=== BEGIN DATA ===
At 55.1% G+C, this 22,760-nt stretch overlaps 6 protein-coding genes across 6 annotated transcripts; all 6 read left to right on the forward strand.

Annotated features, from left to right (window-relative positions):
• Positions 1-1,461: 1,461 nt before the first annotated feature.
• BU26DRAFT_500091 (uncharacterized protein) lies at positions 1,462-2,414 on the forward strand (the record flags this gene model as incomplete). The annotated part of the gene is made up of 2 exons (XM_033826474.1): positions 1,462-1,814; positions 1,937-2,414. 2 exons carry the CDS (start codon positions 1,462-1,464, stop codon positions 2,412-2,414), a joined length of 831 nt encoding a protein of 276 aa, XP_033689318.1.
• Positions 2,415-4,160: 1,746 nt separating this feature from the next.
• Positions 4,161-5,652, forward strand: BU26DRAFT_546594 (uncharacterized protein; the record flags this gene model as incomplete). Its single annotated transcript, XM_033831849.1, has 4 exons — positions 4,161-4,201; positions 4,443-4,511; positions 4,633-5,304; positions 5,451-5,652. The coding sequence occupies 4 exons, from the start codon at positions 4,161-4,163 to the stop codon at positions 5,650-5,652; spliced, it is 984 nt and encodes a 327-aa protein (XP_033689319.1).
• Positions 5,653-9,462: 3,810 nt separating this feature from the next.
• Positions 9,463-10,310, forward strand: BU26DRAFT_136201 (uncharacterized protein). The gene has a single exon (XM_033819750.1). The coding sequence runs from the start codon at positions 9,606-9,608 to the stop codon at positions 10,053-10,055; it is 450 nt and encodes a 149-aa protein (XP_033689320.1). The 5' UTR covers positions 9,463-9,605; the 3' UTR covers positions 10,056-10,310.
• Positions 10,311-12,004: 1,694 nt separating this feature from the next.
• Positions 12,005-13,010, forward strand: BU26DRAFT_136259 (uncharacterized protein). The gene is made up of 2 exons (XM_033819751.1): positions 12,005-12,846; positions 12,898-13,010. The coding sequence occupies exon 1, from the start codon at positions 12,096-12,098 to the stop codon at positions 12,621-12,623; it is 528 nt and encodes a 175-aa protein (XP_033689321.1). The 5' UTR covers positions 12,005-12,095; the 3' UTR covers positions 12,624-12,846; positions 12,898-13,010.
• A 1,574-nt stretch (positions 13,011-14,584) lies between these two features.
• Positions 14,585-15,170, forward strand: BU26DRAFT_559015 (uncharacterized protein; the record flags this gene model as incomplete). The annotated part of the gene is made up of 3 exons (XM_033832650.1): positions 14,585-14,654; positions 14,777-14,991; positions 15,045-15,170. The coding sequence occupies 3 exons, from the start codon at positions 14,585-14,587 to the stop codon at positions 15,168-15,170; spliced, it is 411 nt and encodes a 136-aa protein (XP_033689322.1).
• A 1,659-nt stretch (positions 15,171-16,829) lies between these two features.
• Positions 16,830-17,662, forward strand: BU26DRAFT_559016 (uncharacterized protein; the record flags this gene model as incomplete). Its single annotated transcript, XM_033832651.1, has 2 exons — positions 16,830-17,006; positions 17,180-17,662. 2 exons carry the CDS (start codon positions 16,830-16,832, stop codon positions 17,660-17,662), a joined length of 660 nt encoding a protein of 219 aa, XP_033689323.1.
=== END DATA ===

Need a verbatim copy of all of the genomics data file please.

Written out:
At 55.1% G+C, this 22,760-nt stretch overlaps 6 protein-coding genes across 6 annotated transcripts; all 6 read left to right on the forward strand.

Annotated features, from left to right (window-relative positions):
• Positions 1-1,461: 1,461 nt before the first annotated feature.
• BU26DRAFT_500091 (uncharacterized protein) lies at positions 1,462-2,414 on the forward strand (the record flags this gene model as incomplete). The annotated part of the gene is made up of 2 exons (XM_033826474.1): positions 1,462-1,814; positions 1,937-2,414. 2 exons carry the CDS (start codon positions 1,462-1,464, stop codon positions 2,412-2,414), a joined length of 831 nt encoding a protein of 276 aa, XP_033689318.1.
• Positions 2,415-4,160: 1,746 nt separating this feature from the next.
• Positions 4,161-5,652, forward strand: BU26DRAFT_546594 (uncharacterized protein; the record flags this gene model as incomplete). Its single annotated transcript, XM_033831849.1, has 4 exons — positions 4,161-4,201; positions 4,443-4,511; positions 4,633-5,304; positions 5,451-5,652. The coding sequence occupies 4 exons, from the start codon at positions 4,161-4,163 to the stop codon at positions 5,650-5,652; spliced, it is 984 nt and encodes a 327-aa protein (XP_033689319.1).
• Positions 5,653-9,462: 3,810 nt separating this feature from the next.
• Positions 9,463-10,310, forward strand: BU26DRAFT_136201 (uncharacterized protein). The gene has a single exon (XM_033819750.1). The coding sequence runs from the start codon at positions 9,606-9,608 to the stop codon at positions 10,053-10,055; it is 450 nt and encodes a 149-aa protein (XP_033689320.1). The 5' UTR covers positions 9,463-9,605; the 3' UTR covers positions 10,056-10,310.
• Positions 10,311-12,004: 1,694 nt separating this feature from the next.
• Positions 12,005-13,010, forward strand: BU26DRAFT_136259 (uncharacterized protein). The gene is made up of 2 exons (XM_033819751.1): positions 12,005-12,846; positions 12,898-13,010. The coding sequence occupies exon 1, from the start codon at positions 12,096-12,098 to the stop codon at positions 12,621-12,623; it is 528 nt and encodes a 175-aa protein (XP_033689321.1). The 5' UTR covers positions 12,005-12,095; the 3' UTR covers positions 12,624-12,846; positions 12,898-13,010.
• A 1,574-nt stretch (positions 13,011-14,584) lies between these two features.
• Positions 14,585-15,170, forward strand: BU26DRAFT_559015 (uncharacterized protein; the record flags this gene model as incomplete). The annotated part of the gene is made up of 3 exons (XM_033832650.1): positions 14,585-14,654; positions 14,777-14,991; positions 15,045-15,170. The coding sequence occupies 3 exons, from the start codon at positions 14,585-14,587 to the stop codon at positions 15,168-15,170; spliced, it is 411 nt and encodes a 136-aa protein (XP_033689322.1).
• A 1,659-nt stretch (positions 15,171-16,829) lies between these two features.
• Positions 16,830-17,662, forward strand: BU26DRAFT_559016 (uncharacterized protein; the record flags this gene model as incomplete). Its single annotated transcript, XM_033832651.1, has 2 exons — positions 16,830-17,006; positions 17,180-17,662. 2 exons carry the CDS (start codon positions 16,830-16,832, stop codon positions 17,660-17,662), a joined length of 660 nt encoding a protein of 219 aa, XP_033689323.1.